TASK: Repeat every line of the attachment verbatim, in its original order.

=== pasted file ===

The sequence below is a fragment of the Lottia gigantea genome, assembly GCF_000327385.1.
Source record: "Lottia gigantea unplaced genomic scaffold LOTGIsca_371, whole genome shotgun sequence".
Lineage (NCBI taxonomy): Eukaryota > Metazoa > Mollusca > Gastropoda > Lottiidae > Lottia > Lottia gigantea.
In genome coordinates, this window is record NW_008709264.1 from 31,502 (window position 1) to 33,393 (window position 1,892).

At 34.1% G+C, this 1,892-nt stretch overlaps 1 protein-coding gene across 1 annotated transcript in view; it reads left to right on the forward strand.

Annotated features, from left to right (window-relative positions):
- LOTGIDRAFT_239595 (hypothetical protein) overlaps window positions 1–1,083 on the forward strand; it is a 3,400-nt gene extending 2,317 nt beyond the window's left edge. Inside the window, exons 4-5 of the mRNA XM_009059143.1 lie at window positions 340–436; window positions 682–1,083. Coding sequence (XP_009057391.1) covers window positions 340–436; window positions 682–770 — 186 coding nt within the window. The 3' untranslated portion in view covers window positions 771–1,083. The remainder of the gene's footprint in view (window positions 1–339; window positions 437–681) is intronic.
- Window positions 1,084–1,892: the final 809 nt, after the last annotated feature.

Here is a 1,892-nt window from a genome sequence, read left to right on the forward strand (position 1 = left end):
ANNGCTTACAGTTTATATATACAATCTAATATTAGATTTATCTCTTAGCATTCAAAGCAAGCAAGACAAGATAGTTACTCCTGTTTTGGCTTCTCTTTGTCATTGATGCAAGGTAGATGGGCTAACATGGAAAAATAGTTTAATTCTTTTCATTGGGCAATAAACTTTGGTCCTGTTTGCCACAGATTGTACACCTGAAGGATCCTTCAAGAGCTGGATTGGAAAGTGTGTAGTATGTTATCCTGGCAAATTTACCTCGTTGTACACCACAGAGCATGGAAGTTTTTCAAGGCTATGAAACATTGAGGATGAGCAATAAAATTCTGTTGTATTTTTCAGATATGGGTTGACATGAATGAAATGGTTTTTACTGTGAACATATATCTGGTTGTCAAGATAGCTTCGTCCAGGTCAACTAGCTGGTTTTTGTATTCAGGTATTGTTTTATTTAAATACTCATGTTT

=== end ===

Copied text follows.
The sequence below is a fragment of the Lottia gigantea genome, assembly GCF_000327385.1.
Source record: "Lottia gigantea unplaced genomic scaffold LOTGIsca_371, whole genome shotgun sequence".
Lineage (NCBI taxonomy): Eukaryota > Metazoa > Mollusca > Gastropoda > Lottiidae > Lottia > Lottia gigantea.
In genome coordinates, this window is record NW_008709264.1 from 31,502 (window position 1) to 33,393 (window position 1,892).

At 34.1% G+C, this 1,892-nt stretch overlaps 1 protein-coding gene across 1 annotated transcript in view; it reads left to right on the forward strand.

Annotated features, from left to right (window-relative positions):
- LOTGIDRAFT_239595 (hypothetical protein) overlaps window positions 1–1,083 on the forward strand; it is a 3,400-nt gene extending 2,317 nt beyond the window's left edge. Inside the window, exons 4-5 of the mRNA XM_009059143.1 lie at window positions 340–436; window positions 682–1,083. Coding sequence (XP_009057391.1) covers window positions 340–436; window positions 682–770 — 186 coding nt within the window. The 3' untranslated portion in view covers window positions 771–1,083. The remainder of the gene's footprint in view (window positions 1–339; window positions 437–681) is intronic.
- Window positions 1,084–1,892: the final 809 nt, after the last annotated feature.

Here is a 1,892-nt window from a genome sequence, read left to right on the forward strand (position 1 = left end):
ANNGCTTACAGTTTATATATACAATCTAATATTAGATTTATCTCTTAGCATTCAAAGCAAGCAAGACAAGATAGTTACTCCTGTTTTGGCTTCTCTTTGTCATTGATGCAAGGTAGATGGGCTAACATGGAAAAATAGTTTAATTCTTTTCATTGGGCAATAAACTTTGGTCCTGTTTGCCACAGATTGTACACCTGAAGGATCCTTCAAGAGCTGGATTGGAAAGTGTGTAGTATGTTATCCTGGCAAATTTACCTCGTTGTACACCACAGAGCATGGAAGTTTTTCAAGGCTATGAAACATTGAGGATGAGCAATAAAATTCTGTTGTATTTTTCAGATATGGGTTGACATGAATGAAATGGTTTTTACTGTGAACATATATCTGGTTGTCAAGATAGCTTCGTCCAGGTCAACTAGCTGGTTTTTGTATTCAGGTATTGTTTTATTTAAATACTCATGTTT